He knew what they said about him when they didn’t think he could hear. They thought his mind was perhaps a bit on the feeble side. They believed that anyone who spent their time watching trees and chuckling at babbling brooks must surely be slow of thought and weak of will.

He didn’t mind. He preferred to let them believe what they wanted to about him. He wasn’t the kind of person who needed to argue everyone into submission. He didn’t need to be seen as a leader or an intellectual. He knew the truth about himself, so it didn’t matter what anyone else thought.

Marvalen had discovered the secrets of this world. He had the ability to see everything as it truly was. He could even see into the hearts of others, and he knew whether their motives were sincere or not.

Of course, he didn’t exactly parade this information around. It didn’t seem important to reveal to others what he saw as the only possible truth. He was happy and content to remain in the background, an observer of life. Even his parents were unaware of his profound gifts.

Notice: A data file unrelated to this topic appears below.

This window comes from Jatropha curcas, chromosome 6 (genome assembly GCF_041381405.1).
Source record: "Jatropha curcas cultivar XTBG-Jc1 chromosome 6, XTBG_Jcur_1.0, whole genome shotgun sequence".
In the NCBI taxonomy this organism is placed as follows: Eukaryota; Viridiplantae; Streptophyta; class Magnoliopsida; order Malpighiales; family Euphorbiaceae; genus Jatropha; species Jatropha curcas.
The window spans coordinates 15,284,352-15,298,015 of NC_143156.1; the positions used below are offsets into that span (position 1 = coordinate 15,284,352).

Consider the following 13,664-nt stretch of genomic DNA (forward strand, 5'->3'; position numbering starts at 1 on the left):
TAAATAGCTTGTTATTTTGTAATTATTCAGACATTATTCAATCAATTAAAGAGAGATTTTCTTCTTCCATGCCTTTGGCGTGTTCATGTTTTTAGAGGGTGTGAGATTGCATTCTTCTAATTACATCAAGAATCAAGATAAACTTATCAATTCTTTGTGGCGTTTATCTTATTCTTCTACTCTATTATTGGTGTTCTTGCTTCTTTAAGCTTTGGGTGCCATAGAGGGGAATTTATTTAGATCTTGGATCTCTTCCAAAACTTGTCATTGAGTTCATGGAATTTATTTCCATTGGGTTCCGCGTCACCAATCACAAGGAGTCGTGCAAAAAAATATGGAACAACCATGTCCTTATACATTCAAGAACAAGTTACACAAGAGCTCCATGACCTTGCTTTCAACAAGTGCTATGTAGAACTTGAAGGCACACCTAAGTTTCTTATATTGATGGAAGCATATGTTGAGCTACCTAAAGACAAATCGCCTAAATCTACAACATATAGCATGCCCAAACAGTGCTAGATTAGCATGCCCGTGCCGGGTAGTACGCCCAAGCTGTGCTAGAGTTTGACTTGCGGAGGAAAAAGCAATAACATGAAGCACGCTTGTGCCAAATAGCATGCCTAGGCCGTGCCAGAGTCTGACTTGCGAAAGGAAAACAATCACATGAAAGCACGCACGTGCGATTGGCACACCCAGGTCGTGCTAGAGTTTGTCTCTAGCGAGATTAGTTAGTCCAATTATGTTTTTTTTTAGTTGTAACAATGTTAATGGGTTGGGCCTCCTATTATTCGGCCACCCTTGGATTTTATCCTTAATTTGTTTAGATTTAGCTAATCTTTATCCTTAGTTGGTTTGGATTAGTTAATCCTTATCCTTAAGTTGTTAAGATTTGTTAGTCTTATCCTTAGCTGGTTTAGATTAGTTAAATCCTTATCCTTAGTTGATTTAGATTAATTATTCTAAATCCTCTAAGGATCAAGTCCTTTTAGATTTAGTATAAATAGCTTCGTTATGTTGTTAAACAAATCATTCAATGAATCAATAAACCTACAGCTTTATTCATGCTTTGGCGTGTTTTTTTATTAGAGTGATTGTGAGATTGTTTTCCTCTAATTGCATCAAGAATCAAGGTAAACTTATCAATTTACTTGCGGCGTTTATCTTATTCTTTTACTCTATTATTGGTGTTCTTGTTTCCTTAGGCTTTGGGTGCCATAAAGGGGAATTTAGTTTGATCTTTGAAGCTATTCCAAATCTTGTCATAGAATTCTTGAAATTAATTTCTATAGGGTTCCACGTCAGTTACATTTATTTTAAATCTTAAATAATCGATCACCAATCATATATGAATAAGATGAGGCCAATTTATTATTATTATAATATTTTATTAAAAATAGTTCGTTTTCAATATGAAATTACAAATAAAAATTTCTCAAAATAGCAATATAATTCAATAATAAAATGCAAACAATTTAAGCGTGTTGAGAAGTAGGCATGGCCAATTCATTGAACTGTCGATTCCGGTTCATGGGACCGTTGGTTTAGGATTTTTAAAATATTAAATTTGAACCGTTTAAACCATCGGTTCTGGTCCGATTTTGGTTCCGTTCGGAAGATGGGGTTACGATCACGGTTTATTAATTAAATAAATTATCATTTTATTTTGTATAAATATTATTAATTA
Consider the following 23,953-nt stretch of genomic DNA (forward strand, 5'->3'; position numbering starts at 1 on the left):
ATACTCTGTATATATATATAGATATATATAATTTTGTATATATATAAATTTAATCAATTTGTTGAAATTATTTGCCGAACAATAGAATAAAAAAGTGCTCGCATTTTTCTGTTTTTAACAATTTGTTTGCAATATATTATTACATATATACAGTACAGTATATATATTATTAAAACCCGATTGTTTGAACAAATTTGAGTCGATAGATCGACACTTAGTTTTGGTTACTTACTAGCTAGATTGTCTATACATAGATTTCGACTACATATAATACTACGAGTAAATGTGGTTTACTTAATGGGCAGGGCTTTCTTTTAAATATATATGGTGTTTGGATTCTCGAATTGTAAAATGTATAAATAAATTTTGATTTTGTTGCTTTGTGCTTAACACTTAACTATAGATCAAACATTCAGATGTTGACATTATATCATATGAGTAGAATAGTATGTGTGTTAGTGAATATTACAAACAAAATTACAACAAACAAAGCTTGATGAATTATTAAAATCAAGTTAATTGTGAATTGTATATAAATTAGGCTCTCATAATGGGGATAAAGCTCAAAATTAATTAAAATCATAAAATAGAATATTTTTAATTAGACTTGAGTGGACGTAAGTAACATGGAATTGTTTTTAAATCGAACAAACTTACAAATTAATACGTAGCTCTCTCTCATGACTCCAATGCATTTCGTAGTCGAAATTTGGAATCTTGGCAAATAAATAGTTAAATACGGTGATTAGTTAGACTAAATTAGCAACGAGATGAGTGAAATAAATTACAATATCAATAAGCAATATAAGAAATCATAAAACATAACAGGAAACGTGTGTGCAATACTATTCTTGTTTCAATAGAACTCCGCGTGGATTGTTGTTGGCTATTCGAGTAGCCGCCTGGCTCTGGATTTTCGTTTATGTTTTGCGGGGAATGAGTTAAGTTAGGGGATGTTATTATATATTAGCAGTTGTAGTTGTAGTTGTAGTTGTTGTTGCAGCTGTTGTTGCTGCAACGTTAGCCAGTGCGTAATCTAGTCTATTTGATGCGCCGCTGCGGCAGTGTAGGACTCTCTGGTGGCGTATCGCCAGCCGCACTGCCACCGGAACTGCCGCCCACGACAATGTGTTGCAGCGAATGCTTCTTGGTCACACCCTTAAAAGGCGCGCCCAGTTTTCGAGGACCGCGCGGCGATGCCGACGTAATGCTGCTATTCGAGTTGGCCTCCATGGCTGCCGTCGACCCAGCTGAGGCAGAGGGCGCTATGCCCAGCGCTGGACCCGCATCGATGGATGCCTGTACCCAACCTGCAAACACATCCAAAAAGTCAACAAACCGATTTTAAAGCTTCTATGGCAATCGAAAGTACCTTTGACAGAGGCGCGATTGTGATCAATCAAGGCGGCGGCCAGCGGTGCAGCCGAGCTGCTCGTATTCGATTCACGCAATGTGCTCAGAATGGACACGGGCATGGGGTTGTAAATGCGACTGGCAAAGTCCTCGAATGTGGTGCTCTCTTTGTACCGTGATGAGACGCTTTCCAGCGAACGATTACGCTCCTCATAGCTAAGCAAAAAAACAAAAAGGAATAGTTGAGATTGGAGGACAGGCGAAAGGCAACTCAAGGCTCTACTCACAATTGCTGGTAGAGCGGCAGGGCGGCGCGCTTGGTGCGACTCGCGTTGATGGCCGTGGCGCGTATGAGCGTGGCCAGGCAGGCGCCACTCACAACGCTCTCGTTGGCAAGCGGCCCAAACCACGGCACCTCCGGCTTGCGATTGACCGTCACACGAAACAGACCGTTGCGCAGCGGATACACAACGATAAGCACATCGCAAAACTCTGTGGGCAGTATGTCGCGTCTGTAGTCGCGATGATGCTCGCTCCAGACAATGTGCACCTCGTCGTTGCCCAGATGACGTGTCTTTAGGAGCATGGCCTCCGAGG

But there was one who was very aware of what Marvalen had to offer. And, more than anything, this someone wanted to take by force the power Marvalen possessed.

Veral Ni’Vlad, son of Draken Cha’Vlad, lurked in the darker shadows nearby where the trees grew closer together. He watched with greedy eyes as Marvalen La’Fai communed with the life around him. His mind churned with jealousy as he watched the beauteous smile on Marvalen’s face. The Fai man practically glowed, so great was his power. Veral wanted that power for himself. He wanted it badly enough to kill for it.